Prism: INotifyPropertyChanged implementation usage with BindableBase

Did one of these 3 years back for Windows Phone 8.1 I guess.

Gist for this new one here.

Step 0 – In Visual Studio, start a new Blank App (Universal Windows)

Step 1 – In Visual Studio, install Prism.Windows

PM> Install-Package prism.Windows -Version 6.3

Note that doing this caused prism.Windows to appear in the project references.

Step 2 – to start off tidy, add folders View, Model, ViewModel to the project

Step 3 – create a viewmodel file(s) (e.g. MahVm.cs as below),  and follow the code below, noting that MahVm inherits from BindableBase (once you add in the using for Prism.Mvvm)


Unmanaged code: calling win32 api from .Net

The first and second shots show the happy path. The third shot shows the effect of willfully misspelling MessageBox. You don’t get a compile time error because it is after all unmanaged code that .Net is accessing.

Useful site here


using System;
using System.Runtime.InteropServices;
namespace cli01 {
 internal class Program {
enum Options {
 OptionOk = 0,
 private static extern int MessageBox(IntPtr hWnd, string boxContent, string boxCaption, Options options);
private static void Main() {
 MessageBox(IntPtr.Zero, "The message in the box", "The caption", Options.OptionOkCancel);

The MSDN link on MessageBox. Look to be some errors in there suggesting it doesn’t get much love.

.Net:a client for an IIS-hosted WCF service

This is the third and last post on the basics of WCF usage. I use SoapUI to consume the WSDL which exposes the single method we created in the first post, and hosted using IIS in the second post. None of this covers how to install SoapUI, although hopefully there is enough here to show you how to use it.


At the end of the previous post, we had access to the service wsdl via the link in blue:


Click on the link, and from the URL that comes up next, copy that to the clipboard:


Start SoapUI, and create a project as shown here. My PC is called [i7], so adjust your entries to match your setup, and then click OK:


After that, the left side panel should look something like this:


Double click [Request 1] and the main panel looks like this:


Just to see what happens, click the green play button in the TLH corner:


If you now put e.g. 101 rather than the default [?], you get…


, which is exactly what we expect and want.


.Net: simplest WCF service and client

In VS2015, I wanted to create the very simplest possible WCF service, and a client, in the form of a console app, to prove it works.

In VS, use the WCF template to create a WCF service library. As the template is a Hello World, I choose to call it HelloAcmeService (I don’t know why I’m randomly picking fictitious brands):

That creates an interface file, and a class file, which contain more than I want, so we strip those back to a minimum, and do some renaming.








…removing the stuff I don’t want, and some renaming:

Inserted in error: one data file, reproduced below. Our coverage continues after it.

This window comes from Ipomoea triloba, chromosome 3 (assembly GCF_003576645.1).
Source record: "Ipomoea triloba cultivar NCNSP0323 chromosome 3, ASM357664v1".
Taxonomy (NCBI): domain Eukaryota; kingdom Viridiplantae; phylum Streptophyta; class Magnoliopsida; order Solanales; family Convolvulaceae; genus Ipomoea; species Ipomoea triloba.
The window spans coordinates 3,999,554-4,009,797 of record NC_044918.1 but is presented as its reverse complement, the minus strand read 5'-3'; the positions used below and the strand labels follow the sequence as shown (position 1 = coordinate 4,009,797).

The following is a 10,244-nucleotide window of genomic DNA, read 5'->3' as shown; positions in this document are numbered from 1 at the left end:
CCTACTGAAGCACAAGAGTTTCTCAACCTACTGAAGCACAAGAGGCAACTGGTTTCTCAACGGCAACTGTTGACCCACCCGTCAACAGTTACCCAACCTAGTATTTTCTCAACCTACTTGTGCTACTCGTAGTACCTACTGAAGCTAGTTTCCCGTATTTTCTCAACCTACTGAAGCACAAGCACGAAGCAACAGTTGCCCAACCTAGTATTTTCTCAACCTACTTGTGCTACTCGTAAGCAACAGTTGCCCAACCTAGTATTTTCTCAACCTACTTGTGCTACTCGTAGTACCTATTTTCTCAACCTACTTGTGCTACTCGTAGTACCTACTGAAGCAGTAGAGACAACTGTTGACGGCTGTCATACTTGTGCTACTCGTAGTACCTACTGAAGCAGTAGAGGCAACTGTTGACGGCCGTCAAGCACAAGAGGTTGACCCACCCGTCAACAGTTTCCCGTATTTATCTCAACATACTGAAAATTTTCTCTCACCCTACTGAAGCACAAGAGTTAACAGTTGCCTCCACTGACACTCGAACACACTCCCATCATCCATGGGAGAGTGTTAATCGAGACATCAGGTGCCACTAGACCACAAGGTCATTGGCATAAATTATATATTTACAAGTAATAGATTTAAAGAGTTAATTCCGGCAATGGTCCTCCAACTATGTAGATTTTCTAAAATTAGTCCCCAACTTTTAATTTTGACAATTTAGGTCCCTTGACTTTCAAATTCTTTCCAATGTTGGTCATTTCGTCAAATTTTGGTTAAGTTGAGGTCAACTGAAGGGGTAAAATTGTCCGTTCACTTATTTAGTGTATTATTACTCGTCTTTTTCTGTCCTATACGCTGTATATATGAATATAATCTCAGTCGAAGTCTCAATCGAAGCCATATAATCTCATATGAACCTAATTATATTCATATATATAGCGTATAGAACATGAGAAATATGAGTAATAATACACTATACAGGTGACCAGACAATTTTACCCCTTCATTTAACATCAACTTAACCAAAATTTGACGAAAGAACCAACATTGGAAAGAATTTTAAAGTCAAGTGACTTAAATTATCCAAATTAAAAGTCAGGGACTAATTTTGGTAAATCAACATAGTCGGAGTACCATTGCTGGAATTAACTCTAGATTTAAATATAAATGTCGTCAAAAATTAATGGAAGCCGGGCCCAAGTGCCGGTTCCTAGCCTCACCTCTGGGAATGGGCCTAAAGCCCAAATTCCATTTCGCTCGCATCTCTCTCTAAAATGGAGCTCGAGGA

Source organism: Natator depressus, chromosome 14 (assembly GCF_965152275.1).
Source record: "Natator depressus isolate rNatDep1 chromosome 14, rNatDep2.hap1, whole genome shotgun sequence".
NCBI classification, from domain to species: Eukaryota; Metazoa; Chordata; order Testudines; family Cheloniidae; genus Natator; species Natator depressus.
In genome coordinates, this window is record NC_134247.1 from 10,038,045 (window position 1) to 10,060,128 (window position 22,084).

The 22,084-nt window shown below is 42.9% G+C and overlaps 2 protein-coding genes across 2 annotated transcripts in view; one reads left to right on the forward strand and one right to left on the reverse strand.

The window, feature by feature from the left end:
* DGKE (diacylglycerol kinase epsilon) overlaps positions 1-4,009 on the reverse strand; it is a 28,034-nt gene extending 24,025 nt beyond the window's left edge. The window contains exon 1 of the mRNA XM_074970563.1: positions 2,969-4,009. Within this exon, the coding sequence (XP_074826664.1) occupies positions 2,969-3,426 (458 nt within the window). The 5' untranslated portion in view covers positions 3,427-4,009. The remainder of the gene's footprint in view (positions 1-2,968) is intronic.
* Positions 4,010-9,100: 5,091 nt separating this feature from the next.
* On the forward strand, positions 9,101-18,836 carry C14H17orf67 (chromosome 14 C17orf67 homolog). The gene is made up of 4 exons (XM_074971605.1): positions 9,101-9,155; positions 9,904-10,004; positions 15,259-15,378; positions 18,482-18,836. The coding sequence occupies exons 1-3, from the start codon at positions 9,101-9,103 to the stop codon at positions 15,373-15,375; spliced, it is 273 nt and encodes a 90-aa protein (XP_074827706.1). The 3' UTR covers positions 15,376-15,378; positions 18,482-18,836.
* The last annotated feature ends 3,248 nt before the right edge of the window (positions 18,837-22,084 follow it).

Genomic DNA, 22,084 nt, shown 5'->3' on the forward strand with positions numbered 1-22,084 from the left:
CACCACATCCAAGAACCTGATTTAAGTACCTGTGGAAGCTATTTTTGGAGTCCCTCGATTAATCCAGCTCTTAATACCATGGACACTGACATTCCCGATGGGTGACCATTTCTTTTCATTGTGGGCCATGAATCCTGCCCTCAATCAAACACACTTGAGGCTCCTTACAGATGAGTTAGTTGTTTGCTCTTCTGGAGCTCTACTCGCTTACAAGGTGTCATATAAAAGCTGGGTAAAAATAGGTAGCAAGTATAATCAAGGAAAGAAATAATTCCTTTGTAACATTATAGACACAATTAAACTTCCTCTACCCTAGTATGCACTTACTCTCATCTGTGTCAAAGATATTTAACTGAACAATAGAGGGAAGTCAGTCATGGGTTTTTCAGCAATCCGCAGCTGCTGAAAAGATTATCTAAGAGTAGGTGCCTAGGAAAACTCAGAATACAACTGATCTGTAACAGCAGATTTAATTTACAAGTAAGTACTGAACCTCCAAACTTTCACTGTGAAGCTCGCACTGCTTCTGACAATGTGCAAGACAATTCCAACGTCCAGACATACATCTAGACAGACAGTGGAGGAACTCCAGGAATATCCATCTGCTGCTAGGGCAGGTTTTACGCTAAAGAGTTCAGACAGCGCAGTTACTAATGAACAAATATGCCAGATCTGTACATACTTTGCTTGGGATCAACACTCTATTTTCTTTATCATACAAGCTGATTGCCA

After an OK build let’s make sure we can reference it from the browser, by pressing Start in VS , and then clicking on the BaseAddress hyperlink  in the app.config (or just typing it in):


Now we could plug the WSDL into SoapUI and get a richer client experience (if those words mean nothing, that can be for another tutorial). For now, we’ll just create a console app to use the service.

Stop the service running in VS, so you can go back to editing. Create a console app under the solution (please note – there is in fact a compile error later using this name for reasons I am not going into here, and I won’t redo the screenshots – please call the console app HelloServiceAClient – note the ‘A’):


That gives you this new content in the Solution Explorer:


You now need to add a Service Reference to use the service from this client. Right click on References/Add Service Reference…, and in the dialogue, click Discover:


Click OK, and Solution Explorer now looks like this:


Now in Program.cs, add the text highlighted to access the service and use the GetData() method from the service:


The last action before testing it is to right-click on HelloServiceAClient and select Set as Startup Project.


Now press the Play button in VS, and you get this exciting output:


That’s it.


DNX: working Console Application

This is archive material: the syntax below no longer works. By Microsoft’s own admission I believe, while fun, this was barely alpha. See .Net Core 2 blog here.

Summary: I have at least proven that I can run a Console App from the command line, using dnu, dnx, dnvm, yada.This is the output from an hour’s effort, that it is, a console app called using dnx.exe:


The snippets below record my steps a) to see if by building a console app in VS2015 using a template I could infer exactly how it is done manually, b) failing to understand why it could not resolve the System.* dependencies, c) ignoring guidance in MSDN blogs about Nuget package manager in VS sorting it out, and instead letting dnvm restore do its job, d) F5 and ctrl-F5 to get a clue about how it is executed (i.e. the path to the required dnx.exe), e) executing dnx.exe from the command line, passing in the location of the project.json file, which holds all the necessary info about how and what to execute, f) an implicit confirmation that console applications are no longer about building and running an .exe. (And I get that aspVNext/Roslyn etc is not per se about console apps – I was just looking for a way to do the simplest thing, with the smallest number of dependencies. This at least does now open up the door to knowing (I think!) how I can execute this on a low power Windows machine (or Linux – I have no access to OSX) without Visual Studio present. I could of course just have grabbed an old style csc.exe… but this is about doing Roslyn and related, not revisiting old ground. So the noisy snippets: